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Publication Date: 
December, 1998
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The purpose of this study was to explore with fathers their perinatal death experiences. Data were collected from 11 fathers who experienced a perinatal death. Fathers who experienced perinatal death in the second trimester or later reported having a more intense and more prolonged grieving experience. Grief intensity diminished over time and remained mild to moderate for as long as 5 years following the death. Fathers felt their experience was misunderstood by family, friends, and co-workers and they were not adequately supported by their family or the community.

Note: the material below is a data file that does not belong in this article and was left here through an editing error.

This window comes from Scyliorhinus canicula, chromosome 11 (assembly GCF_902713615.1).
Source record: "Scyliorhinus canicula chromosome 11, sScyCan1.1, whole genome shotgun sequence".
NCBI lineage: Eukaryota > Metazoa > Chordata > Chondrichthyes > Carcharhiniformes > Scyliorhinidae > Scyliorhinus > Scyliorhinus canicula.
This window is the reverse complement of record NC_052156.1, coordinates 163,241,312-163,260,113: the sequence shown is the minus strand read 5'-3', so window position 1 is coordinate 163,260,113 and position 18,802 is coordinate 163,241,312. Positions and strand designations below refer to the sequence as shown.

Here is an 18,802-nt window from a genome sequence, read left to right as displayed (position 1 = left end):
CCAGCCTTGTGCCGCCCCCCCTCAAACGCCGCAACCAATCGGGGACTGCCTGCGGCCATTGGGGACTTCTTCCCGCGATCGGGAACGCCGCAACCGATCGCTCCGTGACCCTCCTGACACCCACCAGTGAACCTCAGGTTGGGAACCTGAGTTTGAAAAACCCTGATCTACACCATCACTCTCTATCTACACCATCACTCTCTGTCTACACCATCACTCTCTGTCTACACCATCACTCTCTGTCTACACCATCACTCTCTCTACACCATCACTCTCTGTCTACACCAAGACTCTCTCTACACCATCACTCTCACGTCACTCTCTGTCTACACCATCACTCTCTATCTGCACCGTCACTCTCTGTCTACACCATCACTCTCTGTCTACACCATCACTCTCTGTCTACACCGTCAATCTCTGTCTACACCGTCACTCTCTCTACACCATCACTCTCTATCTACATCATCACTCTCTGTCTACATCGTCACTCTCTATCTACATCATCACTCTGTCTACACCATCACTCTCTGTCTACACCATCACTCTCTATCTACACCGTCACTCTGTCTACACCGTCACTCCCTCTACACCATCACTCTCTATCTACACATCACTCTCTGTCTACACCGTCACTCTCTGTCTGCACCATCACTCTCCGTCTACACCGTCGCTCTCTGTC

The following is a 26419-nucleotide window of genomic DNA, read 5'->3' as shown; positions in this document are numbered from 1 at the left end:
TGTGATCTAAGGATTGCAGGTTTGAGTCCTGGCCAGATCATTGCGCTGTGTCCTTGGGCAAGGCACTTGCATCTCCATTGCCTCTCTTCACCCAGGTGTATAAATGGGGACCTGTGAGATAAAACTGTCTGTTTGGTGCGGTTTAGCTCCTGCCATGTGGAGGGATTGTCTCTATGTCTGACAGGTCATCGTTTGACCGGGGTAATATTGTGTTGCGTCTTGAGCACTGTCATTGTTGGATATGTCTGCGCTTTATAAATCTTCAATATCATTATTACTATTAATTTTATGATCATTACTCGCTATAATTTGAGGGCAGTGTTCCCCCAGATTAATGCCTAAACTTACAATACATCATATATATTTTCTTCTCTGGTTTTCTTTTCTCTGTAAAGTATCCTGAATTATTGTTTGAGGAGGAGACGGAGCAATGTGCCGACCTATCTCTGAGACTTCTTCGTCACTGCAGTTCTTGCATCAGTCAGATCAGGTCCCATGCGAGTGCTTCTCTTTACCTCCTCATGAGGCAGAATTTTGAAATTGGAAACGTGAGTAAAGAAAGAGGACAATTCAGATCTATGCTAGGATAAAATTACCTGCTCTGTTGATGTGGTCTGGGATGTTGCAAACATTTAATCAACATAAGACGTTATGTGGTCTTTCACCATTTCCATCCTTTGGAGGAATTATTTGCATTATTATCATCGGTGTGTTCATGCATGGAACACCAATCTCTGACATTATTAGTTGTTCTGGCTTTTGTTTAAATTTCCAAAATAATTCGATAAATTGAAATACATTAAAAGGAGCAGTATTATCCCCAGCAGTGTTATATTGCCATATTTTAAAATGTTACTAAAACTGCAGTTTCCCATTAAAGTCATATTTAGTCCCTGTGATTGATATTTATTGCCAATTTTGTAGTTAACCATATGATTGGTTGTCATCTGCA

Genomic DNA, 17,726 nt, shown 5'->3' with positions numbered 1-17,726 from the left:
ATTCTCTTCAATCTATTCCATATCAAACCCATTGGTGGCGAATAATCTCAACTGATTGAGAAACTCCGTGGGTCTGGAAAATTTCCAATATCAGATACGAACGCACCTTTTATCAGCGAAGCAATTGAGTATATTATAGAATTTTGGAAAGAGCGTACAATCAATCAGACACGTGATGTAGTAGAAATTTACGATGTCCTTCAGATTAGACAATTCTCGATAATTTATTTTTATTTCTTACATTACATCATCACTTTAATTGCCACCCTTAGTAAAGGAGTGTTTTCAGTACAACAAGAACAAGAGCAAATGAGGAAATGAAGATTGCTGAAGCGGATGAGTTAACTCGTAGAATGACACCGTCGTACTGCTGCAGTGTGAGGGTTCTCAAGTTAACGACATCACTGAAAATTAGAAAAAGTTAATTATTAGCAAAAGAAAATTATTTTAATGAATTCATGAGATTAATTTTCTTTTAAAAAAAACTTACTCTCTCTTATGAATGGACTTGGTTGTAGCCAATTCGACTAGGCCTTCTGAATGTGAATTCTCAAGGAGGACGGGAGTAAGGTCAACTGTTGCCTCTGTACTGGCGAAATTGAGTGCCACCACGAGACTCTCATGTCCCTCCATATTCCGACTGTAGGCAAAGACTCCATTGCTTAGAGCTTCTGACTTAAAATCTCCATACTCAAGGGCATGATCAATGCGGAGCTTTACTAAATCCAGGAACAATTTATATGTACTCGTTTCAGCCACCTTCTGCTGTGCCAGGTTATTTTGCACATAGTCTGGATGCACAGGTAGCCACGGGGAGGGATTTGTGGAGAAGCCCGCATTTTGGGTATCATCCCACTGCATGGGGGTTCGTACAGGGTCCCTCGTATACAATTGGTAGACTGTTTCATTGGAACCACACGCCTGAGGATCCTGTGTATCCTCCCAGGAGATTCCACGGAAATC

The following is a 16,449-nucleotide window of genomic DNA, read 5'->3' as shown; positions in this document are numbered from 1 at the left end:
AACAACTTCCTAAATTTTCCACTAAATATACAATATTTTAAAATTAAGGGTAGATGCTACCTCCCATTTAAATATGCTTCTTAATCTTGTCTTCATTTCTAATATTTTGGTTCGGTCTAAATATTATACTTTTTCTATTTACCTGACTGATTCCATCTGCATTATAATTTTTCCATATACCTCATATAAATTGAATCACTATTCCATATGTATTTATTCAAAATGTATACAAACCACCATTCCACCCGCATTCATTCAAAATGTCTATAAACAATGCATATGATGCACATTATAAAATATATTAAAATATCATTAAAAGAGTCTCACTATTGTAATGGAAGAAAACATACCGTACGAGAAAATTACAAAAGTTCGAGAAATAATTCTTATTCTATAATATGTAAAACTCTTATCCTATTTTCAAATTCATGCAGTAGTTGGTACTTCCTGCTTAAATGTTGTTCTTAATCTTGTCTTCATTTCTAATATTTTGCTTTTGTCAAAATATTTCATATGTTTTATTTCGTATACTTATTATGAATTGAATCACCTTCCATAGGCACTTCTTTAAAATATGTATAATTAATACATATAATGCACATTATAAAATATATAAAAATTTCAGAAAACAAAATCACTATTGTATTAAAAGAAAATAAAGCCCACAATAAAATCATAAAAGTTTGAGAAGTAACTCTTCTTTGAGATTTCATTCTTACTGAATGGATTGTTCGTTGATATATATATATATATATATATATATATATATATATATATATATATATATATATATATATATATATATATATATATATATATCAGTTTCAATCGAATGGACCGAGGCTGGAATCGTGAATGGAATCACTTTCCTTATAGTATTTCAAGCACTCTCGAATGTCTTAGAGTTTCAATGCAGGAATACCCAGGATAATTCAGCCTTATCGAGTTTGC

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Timothy Wagner, B.S.N., R.N., Patricia Grant Higgins, PhJX, R.N., and Cheryl Wallerstedt, M.S., RNC.

Reprinted from the Journal of Perinatal Education 6(4), 1997 with permission. Address correspondence to Tim Wagner at 9859 Dos Cerros Loop E, Boerne, TX 78006, or email to . Patricia Higgins is Professor of Maternal-Newborn Nursing at the University of New Mexico College of Nursing and Cheryl Wallerstedt is Perinatal Outreach Coordinator at the University of New Mexico School of Medicine, Dept. of Ob/Gyn in Albuquerque.